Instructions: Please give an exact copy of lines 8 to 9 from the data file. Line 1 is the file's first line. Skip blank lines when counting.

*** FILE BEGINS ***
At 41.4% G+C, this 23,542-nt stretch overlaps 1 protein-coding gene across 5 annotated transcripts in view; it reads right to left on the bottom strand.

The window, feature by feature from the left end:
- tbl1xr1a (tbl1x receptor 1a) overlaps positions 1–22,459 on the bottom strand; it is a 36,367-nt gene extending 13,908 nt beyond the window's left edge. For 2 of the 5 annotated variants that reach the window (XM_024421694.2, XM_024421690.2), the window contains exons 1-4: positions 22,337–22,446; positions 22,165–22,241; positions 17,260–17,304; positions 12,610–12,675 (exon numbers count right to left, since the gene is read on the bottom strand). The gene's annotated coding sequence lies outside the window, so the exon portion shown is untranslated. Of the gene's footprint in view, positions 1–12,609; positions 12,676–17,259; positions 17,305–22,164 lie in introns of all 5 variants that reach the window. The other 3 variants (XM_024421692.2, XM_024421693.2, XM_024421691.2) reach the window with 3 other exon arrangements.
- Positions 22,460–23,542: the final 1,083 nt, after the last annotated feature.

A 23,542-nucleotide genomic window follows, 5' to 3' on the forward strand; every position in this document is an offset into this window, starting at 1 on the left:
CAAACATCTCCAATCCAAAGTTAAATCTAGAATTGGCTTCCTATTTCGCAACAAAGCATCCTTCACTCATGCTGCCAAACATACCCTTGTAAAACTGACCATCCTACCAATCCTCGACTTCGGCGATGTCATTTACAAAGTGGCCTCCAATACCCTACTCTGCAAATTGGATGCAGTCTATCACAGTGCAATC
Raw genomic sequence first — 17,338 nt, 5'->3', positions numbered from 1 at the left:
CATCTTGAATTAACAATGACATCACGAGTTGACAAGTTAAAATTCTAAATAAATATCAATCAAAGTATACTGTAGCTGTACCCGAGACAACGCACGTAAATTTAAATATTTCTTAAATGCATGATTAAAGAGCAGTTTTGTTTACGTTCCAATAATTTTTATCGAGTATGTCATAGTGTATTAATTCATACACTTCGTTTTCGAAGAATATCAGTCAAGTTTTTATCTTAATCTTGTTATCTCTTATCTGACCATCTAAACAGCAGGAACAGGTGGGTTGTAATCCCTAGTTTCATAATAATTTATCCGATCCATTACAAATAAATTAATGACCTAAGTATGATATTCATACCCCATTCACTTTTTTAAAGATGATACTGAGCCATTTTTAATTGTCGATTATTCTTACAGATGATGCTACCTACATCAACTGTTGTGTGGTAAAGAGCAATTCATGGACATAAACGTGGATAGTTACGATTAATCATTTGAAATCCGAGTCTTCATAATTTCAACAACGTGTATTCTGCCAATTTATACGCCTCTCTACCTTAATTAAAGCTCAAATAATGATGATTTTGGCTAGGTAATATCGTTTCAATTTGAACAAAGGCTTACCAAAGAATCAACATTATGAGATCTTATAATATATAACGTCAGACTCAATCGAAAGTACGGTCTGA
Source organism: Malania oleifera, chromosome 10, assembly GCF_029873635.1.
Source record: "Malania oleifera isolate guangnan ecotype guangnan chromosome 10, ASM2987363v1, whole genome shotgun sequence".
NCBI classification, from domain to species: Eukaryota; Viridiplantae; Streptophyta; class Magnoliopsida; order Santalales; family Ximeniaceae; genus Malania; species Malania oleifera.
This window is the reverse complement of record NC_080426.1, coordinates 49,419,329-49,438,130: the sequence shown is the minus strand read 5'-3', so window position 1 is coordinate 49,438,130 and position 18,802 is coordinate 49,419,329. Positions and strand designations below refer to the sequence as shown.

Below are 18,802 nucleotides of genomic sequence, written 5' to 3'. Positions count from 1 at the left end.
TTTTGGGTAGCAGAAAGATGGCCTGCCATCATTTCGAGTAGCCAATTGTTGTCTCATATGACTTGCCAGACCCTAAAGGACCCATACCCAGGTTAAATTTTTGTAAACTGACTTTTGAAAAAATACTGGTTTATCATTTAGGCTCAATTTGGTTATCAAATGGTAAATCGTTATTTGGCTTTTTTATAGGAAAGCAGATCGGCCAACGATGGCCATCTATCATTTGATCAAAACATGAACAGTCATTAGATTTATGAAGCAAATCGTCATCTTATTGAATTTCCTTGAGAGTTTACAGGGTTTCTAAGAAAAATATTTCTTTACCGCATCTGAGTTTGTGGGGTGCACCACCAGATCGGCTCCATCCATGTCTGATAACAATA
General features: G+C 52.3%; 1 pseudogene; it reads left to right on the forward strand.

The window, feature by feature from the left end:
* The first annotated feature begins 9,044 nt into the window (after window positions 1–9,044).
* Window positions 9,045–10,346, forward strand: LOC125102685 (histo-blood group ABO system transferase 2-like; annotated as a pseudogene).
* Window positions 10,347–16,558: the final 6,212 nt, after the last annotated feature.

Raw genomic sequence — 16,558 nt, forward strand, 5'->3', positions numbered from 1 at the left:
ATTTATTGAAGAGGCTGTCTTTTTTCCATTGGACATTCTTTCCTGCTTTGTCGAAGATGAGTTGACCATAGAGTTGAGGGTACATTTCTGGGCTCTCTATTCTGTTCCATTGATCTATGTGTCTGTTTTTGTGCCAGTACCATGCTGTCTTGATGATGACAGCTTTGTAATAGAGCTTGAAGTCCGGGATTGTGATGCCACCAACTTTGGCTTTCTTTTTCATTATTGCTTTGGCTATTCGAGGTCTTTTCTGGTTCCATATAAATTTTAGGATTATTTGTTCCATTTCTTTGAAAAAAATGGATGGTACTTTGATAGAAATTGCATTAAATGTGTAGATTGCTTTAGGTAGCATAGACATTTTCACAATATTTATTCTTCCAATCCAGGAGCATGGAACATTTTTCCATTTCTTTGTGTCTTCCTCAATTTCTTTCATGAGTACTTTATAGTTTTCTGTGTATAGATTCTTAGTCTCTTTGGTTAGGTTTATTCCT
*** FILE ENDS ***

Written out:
CATCTTGAATTAACAATGACATCACGAGTTGACAAGTTAAAATTCTAAATAAATATCAATCAAAGTATACTGTAGCTGTACCCGAGACAACGCACGTAAATTTAAATATTTCTTAAATGCATGATTAAAGAGCAGTTTTGTTTACGTTCCAATAATTTTTATCGAGTATGTCATAGTGTATTAATTCATACACTTCGTTTTCGAAGAATATCAGTCAAGTTTTTATCTTAATCTTGTTATCTCTTATCTGACCATCTAAACAGCAGGAACAGGTGGGTTGTAATCCCTAGTTTCATAATAATTTATCCGATCCATTACAAATAAATTAATGACCTAAGTATGATATTCATACCCCATTCACTTTTTTAAAGATGATACTGAGCCATTTTTAATTGTCGATTATTCTTACAGATGATGCTACCTACATCAACTGTTGTGTGGTAAAGAGCAATTCATGGACATAAACGTGGATAGTTACGATTAATCATTTGAAATCCGAGTCTTCATAATTTCAACAACGTGTATTCTGCCAATTTATACGCCTCTCTACCTTAATTAAAGCTCAAATAATGATGATTTTGGCTAGGTAATATCGTTTCAATTTGAACAAAGGCTTACCAAAGAATCAACATTATGAGATCTTATAATATATAACGTCAGACTCAATCGAAAGTACGGTCTGA
Source organism: Malania oleifera, chromosome 10, assembly GCF_029873635.1.